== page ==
“What, then, is distinct and singular about the Jewish concept of beauty? To answer this, one looks to the Torah to find the sources of the Jewish idea of beauty. Like all abstract theories in Judaism which ultimately find their expression in concrete mitzvot, the idea of beauty, as well, finds a tangible.realization in the central mitzvot of the holiday of Sukkot. The Torah requires: “And you shall take unto yourselves on the first day (of Sukkot) a fruit of a beautiful tree — pri etz hadar.” The Talmud (Sukkot 35a) wishes to define what constitutes a beautiful tree by analyzing the Hebrew word for beautiful, hadar. The sages conclude that it is the etrog tree, because the word “hadar” is interpreted to be a fruit which “dwells continuously all year on the tree” (ha-dar, literally, “that which dwells”). Thus, they understand the word “dar” to mean the opposite of temporary or intermittent residence; rather, it implies permanence, a continuous process through time (similar to the French “duree” or the English “endure”). The etrog tree fulfills this requirement of constant dwelling, for most other fruits are seasonal, but the etrog grows, blossoms and produces fruit throughout all the seasons: in the heat and the cold, in the wind and in storm — it stubbornly persists! It endures! And in the Jewish view, that is why it is beautiful.” Continue the article at http://www.ou.org/publications/ja/5758/spring98/beauty.htm [link]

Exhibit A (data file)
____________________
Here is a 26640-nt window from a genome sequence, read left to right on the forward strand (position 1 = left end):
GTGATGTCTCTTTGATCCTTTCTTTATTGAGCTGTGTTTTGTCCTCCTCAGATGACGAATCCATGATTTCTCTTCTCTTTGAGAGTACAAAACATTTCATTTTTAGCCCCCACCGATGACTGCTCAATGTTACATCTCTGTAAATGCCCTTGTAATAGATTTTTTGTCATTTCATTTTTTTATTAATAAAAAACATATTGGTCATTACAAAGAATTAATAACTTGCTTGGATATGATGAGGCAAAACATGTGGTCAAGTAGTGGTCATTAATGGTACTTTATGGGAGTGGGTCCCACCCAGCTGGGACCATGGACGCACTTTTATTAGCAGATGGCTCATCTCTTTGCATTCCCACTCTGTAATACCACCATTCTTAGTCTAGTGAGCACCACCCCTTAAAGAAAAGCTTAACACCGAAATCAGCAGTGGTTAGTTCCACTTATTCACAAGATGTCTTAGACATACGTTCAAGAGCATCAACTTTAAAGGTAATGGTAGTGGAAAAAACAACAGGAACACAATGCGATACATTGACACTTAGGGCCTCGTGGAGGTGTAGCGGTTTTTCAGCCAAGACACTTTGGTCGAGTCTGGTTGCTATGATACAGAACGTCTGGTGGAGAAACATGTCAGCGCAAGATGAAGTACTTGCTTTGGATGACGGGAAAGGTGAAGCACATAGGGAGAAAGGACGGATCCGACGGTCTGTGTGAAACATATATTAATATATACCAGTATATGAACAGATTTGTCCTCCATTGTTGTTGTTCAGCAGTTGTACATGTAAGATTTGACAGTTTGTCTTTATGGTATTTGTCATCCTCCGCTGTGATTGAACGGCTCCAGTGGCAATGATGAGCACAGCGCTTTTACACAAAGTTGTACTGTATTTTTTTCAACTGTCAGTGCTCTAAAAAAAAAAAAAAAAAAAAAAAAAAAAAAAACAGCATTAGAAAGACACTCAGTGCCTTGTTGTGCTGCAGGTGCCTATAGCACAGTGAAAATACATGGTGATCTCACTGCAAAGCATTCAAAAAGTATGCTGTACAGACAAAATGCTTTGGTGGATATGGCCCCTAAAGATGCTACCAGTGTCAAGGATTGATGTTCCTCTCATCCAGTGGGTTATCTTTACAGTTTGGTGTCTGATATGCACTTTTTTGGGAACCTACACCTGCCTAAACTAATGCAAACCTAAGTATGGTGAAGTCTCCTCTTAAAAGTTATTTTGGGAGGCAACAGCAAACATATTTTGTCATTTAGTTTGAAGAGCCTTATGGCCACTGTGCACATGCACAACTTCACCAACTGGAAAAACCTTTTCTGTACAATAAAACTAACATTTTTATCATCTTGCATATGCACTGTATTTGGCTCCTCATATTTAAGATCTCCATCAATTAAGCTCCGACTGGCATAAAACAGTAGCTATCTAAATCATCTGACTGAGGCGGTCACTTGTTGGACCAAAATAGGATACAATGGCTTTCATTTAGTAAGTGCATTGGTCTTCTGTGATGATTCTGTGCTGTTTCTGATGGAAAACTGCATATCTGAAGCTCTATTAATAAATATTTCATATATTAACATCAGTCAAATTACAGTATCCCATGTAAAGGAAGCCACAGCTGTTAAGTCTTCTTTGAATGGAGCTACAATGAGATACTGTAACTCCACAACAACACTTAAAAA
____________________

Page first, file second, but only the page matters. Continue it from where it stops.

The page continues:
He goes on to reference the ancient long lived olive tree as symbolic of the Hebrew idea of beauty. When I was in Israel this summer I found one just outside of the walls of the Old City of Jerusalem. [photo]
Shmidman goes on to say that it is the old face that is beautiful because the key concept is “enduring” as in “been through life’s hard times, tested!”